Houston’s site plan

There is a site plan for the proposed Houston’s restaurant where the Wildflower once stood along the Intracoastal Waterway in Boca Raton. The plan is preliminary; city departments still are reviewing it. But many important details are emerging.

First, the numbers. The restaurant would be 7,160 square feet, with about 1,500 square feet of outdoor dining and drinking space. It would have 124 seats inside, 38 on the patio and another 36 on the bar patio. There would be 131 parking spaces—more than the city requires—and there would be no valet parking. The tight confines of the location—near East Palmetto Park Road and Northeast Fifth Avenue just west of the bridge – would have made a valet system tough to include.

There would be only one entrance for cars, from Fifth Avenue at the northwest corner of the site. The vehicle lanes would be a little shorter and tighter than normal. Indeed, the applicant—California-based Hillstone Restaurant Group—has asked for a technical deviation to allow 11-foot lanes. There would be parking for bicycles.

But there would be no dockage for diners who wanted to arrive by boat. The city council had expressed a collective wish that the site could accommodate boaters, and thus avoid conflicts with the city marina at Silver Palm Park on the south side of Palmetto Park Road.

Hillstone, though, said “significant and dangerous currents” in that section of the Intracoastal would make building a dock problematic. Hillstone also argued that the “beauty of the view would be disrupted” by a dock. The site plan does include perhaps a higher council priority. There would be a pedestrian walkway through the site, so as not to cut off public access to the waterfront. Benches would be along the walkway.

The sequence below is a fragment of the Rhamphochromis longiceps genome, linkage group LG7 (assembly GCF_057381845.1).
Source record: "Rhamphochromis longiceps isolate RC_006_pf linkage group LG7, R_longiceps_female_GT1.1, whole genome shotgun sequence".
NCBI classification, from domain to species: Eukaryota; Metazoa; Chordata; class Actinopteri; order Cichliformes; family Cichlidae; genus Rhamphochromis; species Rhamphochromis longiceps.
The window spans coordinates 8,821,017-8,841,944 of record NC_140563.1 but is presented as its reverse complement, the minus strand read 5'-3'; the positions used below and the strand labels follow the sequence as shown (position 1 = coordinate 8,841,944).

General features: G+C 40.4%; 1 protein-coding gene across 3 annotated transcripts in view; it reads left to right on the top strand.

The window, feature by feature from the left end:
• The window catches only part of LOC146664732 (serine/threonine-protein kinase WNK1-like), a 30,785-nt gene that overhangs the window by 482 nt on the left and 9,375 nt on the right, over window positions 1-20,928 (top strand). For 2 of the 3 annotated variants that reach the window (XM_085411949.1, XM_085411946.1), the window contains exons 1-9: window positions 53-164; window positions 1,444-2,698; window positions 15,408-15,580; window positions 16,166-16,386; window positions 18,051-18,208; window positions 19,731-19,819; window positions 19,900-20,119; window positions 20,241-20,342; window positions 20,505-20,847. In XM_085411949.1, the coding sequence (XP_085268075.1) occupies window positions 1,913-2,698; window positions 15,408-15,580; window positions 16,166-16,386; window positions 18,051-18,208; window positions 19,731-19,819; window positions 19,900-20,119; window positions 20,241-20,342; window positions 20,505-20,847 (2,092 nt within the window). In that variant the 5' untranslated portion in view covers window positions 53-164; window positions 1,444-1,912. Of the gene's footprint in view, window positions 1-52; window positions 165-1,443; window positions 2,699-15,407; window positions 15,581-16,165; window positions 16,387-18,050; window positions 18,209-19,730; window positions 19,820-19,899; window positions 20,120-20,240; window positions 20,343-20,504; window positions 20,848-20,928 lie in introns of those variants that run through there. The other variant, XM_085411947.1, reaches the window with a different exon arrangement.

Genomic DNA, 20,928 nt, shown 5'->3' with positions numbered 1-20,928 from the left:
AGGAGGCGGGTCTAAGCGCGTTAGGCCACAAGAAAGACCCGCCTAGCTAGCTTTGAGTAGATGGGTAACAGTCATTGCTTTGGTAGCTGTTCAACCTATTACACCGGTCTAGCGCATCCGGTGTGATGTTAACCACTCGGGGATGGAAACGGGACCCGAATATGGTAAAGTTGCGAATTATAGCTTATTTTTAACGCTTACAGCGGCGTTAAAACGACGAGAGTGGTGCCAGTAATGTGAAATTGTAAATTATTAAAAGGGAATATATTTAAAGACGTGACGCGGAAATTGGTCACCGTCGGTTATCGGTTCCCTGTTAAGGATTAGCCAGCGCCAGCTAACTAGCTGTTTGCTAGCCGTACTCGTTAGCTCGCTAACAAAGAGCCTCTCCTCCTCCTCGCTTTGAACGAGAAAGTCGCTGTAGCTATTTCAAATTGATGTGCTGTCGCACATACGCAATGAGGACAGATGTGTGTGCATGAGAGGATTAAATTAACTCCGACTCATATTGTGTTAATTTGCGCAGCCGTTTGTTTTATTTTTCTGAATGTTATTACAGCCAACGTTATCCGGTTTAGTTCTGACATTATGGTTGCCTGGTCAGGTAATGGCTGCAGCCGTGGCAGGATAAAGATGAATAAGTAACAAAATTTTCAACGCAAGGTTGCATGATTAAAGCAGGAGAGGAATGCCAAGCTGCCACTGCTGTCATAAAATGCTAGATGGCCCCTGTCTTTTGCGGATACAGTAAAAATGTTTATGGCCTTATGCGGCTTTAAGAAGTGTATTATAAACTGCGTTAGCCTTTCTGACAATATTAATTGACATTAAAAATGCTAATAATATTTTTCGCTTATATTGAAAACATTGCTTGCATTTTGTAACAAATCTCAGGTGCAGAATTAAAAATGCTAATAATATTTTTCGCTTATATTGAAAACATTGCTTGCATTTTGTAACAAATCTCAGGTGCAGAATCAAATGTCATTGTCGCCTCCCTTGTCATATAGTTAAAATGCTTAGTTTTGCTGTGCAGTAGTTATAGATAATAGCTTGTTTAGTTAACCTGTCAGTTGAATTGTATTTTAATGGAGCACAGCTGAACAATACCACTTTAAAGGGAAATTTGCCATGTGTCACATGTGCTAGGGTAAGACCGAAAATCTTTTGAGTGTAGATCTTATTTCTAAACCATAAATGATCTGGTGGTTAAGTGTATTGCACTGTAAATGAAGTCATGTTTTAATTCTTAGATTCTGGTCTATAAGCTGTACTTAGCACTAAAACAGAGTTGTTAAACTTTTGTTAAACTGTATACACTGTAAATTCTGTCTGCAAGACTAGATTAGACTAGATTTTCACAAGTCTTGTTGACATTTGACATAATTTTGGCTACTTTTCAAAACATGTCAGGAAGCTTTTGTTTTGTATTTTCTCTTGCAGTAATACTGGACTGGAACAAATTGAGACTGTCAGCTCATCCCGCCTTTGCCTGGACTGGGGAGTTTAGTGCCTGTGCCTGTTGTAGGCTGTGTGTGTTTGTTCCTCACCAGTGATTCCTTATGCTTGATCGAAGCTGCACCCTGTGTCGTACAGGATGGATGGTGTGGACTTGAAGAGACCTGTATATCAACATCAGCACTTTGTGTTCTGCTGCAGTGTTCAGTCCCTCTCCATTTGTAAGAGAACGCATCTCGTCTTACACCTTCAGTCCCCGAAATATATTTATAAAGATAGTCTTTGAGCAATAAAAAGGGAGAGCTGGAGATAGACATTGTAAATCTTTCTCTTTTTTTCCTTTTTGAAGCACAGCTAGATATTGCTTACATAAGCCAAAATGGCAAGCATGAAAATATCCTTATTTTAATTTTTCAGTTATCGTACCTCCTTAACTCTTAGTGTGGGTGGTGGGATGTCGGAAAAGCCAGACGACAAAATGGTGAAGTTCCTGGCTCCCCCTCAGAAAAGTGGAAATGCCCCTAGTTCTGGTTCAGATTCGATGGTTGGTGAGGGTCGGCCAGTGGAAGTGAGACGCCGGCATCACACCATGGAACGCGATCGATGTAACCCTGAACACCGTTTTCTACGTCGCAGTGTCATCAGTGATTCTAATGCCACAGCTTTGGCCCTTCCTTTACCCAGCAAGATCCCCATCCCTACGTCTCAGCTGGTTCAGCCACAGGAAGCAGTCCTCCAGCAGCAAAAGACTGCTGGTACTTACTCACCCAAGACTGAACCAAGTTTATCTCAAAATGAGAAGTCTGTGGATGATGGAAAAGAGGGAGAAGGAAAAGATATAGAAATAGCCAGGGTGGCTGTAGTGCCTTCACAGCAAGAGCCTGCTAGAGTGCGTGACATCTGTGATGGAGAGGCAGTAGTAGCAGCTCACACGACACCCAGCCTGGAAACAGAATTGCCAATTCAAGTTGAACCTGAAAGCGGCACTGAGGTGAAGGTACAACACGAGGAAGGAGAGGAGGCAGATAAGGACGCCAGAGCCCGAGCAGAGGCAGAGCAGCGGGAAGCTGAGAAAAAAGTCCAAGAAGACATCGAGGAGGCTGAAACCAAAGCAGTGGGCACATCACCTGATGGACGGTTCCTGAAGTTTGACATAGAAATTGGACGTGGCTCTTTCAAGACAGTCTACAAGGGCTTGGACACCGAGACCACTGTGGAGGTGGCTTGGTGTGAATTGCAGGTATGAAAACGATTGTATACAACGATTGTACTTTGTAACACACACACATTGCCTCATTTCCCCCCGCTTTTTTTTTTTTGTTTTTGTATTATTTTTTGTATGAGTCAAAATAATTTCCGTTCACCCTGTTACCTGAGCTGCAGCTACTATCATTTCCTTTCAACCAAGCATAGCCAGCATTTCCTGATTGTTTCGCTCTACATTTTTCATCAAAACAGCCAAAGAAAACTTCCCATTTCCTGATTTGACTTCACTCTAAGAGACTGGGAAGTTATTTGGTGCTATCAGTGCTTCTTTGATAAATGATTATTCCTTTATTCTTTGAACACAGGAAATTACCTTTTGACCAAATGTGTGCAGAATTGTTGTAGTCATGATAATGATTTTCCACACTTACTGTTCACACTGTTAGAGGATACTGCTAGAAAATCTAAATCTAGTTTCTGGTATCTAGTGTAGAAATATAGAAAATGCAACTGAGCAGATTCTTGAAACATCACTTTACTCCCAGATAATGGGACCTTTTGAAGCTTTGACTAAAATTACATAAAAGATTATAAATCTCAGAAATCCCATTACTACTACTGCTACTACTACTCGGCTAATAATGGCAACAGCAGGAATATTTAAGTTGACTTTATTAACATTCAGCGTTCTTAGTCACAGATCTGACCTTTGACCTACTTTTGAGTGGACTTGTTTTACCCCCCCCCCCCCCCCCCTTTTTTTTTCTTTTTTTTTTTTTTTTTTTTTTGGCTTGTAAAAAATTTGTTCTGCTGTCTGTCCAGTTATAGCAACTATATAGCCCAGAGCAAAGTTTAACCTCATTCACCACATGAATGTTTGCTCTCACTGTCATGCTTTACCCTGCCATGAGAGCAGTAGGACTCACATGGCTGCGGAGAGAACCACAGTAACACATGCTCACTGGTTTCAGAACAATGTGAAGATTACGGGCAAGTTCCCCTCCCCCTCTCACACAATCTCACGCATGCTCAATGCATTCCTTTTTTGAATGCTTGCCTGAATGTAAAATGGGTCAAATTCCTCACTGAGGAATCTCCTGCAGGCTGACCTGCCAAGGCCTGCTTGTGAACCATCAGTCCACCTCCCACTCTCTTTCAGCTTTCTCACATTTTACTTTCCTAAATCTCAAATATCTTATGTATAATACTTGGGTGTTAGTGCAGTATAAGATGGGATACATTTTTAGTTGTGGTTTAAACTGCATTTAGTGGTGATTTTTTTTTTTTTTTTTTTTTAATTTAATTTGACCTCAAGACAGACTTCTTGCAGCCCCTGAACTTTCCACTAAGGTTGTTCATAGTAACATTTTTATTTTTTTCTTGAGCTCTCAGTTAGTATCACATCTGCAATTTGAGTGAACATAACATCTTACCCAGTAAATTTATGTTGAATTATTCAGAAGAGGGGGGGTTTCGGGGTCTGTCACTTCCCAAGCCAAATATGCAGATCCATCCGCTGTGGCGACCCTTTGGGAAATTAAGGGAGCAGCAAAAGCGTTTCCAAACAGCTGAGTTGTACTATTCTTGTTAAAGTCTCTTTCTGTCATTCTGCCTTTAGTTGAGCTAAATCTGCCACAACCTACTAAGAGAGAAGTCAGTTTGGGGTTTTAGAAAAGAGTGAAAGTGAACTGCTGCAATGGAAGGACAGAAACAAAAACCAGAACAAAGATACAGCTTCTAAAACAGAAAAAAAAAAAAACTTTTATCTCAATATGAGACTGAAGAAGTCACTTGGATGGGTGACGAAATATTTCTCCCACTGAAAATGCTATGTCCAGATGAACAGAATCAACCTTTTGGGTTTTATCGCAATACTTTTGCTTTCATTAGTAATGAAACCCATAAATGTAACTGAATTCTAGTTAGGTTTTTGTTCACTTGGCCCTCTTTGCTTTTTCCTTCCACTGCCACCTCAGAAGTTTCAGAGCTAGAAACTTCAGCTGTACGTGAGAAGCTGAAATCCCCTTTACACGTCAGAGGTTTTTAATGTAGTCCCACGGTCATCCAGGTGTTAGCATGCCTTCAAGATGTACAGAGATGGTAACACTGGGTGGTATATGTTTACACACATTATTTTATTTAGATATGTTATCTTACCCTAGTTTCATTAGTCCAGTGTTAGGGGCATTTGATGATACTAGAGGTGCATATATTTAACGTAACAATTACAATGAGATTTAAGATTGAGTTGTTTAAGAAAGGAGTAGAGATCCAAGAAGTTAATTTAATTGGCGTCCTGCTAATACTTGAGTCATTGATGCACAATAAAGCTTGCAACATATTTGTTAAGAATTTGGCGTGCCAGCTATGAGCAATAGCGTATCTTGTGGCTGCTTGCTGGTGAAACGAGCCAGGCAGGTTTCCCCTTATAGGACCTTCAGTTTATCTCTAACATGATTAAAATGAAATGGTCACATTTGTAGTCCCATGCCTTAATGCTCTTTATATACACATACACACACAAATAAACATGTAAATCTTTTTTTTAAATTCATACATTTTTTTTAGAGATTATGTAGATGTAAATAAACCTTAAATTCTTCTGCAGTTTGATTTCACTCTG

The restaurant itself would be angled generally toward the northeast, where the Intracoastal curves. Parking would be to the south and west. Farther west would remain the vacant lot at the corner of Palmetto Park Road and Fifth Avenue. The 0.6-acre parcel is owned by Fifth Avenue Associates. It is assessed by the property appraiser’s office at roughly $1.5 million, and a city spokeswoman said Boca would be interested in buying it “if the price was right.”

Judging by the renderings (one is above), the restaurant would have the same stylish, contemporary look as the Houston’s near Town Center Mall, which Hillstone also operates. Another Hillstone property is Palm Beach Grill on Royal Poinciana Way. For all its importance, especially to residents who live near the site, the site plan is just one key part of the proposal. The other is the lease agreement. Boca Raton wants a proper financial return for its $7.5 million investment to buy the 2.3-acre site in 2009. According to the city spokeswoman, the staff hopes to have a lease deal ready for the council’s review in September.

The spokeswoman said the hope is for the council also to get the site plan next month. Many city departments and several outside parties—among them Florida Power & Light and the Lake Worth Drainage District—must review the plan, but for most the review is cursory and has been completed. The most serious review is coming from the city’s development services and traffic departments. The city and Hillstone held a preliminary compliance review meeting on June 30.

Regarding traffic, Hillstone commissioned one traffic study in April and another in July. According to the city, the results from the second didn’t change in terms of how many vehicle trips the project would generate. There were “minor changes” in such areas as sidewalk connections, crosswalks and bike racks.